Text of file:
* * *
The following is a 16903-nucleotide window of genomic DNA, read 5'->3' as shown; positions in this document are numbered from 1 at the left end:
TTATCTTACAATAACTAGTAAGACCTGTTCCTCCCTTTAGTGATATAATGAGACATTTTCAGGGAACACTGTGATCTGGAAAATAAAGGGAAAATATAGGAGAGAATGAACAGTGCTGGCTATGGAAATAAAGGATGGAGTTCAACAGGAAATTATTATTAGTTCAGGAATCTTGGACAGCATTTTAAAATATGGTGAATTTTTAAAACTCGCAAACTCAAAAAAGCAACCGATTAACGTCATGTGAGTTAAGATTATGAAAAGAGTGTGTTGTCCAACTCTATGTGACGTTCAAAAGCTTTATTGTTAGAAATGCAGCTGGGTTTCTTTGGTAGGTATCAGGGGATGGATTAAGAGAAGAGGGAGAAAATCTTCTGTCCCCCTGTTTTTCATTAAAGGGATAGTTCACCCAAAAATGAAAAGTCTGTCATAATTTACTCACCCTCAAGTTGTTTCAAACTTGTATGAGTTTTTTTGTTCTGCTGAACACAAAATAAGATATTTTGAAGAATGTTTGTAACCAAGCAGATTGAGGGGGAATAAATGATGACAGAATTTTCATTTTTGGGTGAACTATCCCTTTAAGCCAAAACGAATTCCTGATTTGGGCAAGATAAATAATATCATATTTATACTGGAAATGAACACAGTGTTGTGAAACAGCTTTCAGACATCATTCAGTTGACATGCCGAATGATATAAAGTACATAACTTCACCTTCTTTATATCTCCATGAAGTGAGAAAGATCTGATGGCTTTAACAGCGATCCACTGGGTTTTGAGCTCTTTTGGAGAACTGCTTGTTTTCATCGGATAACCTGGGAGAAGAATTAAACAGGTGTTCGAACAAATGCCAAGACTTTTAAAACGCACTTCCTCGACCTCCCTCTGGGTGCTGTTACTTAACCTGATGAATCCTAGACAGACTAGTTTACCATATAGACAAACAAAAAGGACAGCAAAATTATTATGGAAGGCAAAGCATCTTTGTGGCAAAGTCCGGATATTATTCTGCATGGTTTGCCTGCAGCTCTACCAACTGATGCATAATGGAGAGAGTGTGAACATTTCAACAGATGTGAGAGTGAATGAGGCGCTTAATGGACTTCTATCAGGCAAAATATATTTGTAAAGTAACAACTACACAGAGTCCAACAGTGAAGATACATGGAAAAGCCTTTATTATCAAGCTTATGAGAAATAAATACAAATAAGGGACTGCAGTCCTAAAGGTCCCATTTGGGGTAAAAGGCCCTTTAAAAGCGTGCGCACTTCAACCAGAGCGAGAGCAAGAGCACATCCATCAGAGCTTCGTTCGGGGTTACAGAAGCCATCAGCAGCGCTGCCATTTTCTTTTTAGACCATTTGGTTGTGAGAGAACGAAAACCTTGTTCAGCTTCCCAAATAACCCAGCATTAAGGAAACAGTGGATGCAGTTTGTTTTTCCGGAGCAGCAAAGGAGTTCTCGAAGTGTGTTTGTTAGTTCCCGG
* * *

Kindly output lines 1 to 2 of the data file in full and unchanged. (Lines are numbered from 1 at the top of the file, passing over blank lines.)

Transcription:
The following is a 16903-nucleotide window of genomic DNA, read 5'->3' as shown; positions in this document are numbered from 1 at the left end:
TTATCTTACAATAACTAGTAAGACCTGTTCCTCCCTTTAGTGATATAATGAGACATTTTCAGGGAACACTGTGATCTGGAAAATAAAGGGAAAATATAGGAGAGAATGAACAGTGCTGGCTATGGAAATAAAGGATGGAGTTCAACAGGAAATTATTATTAGTTCAGGAATCTTGGACAGCATTTTAAAATATGGTGAATTTTTAAAACTCGCAAACTCAAAAAAGCAACCGATTAACGTCATGTGAGTTAAGATTATGAAAAGAGTGTGTTGTCCAACTCTATGTGACGTTCAAAAGCTTTATTGTTAGAAATGCAGCTGGGTTTCTTTGGTAGGTATCAGGGGATGGATTAAGAGAAGAGGGAGAAAATCTTCTGTCCCCCTGTTTTTCATTAAAGGGATAGTTCACCCAAAAATGAAAAGTCTGTCATAATTTACTCACCCTCAAGTTGTTTCAAACTTGTATGAGTTTTTTTGTTCTGCTGAACACAAAATAAGATATTTTGAAGAATGTTTGTAACCAAGCAGATTGAGGGGGAATAAATGATGACAGAATTTTCATTTTTGGGTGAACTATCCCTTTAAGCCAAAACGAATTCCTGATTTGGGCAAGATAAATAATATCATATTTATACTGGAAATGAACACAGTGTTGTGAAACAGCTTTCAGACATCATTCAGTTGACATGCCGAATGATATAAAGTACATAACTTCACCTTCTTTATATCTCCATGAAGTGAGAAAGATCTGATGGCTTTAACAGCGATCCACTGGGTTTTGAGCTCTTTTGGAGAACTGCTTGTTTTCATCGGATAACCTGGGAGAAGAATTAAACAGGTGTTCGAACAAATGCCAAGACTTTTAAAACGCACTTCCTCGACCTCCCTCTGGGTGCTGTTACTTAACCTGATGAATCCTAGACAGACTAGTTTACCATATAGACAAACAAAAAGGACAGCAAAATTATTATGGAAGGCAAAGCATCTTTGTGGCAAAGTCCGGATATTATTCTGCATGGTTTGCCTGCAGCTCTACCAACTGATGCATAATGGAGAGAGTGTGAACATTTCAACAGATGTGAGAGTGAATGAGGCGCTTAATGGACTTCTATCAGGCAAAATATATTTGTAAAGTAACAACTACACAGAGTCCAACAGTGAAGATACATGGAAAAGCCTTTATTATCAAGCTTATGAGAAATAAATACAAATAAGGGACTGCAGTCCTAAAGGTCCCATTTGGGGTAAAAGGCCCTTTAAAAGCGTGCGCACTTCAACCAGAGCGAGAGCAAGAGCACATCCATCAGAGCTTCGTTCGGGGTTACAGAAGCCATCAGCAGCGCTGCCATTTTCTTTTTAGACCATTTGGTTGTGAGAGAACGAAAACCTTGTTCAGCTTCCCAAATAACCCAGCATTAAGGAAACAGTGGATGCAGTTTGTTTTTCCGGAGCAGCAAAGGAGTTCTCGAAGTGTGTTTGTTAGTTCCCGG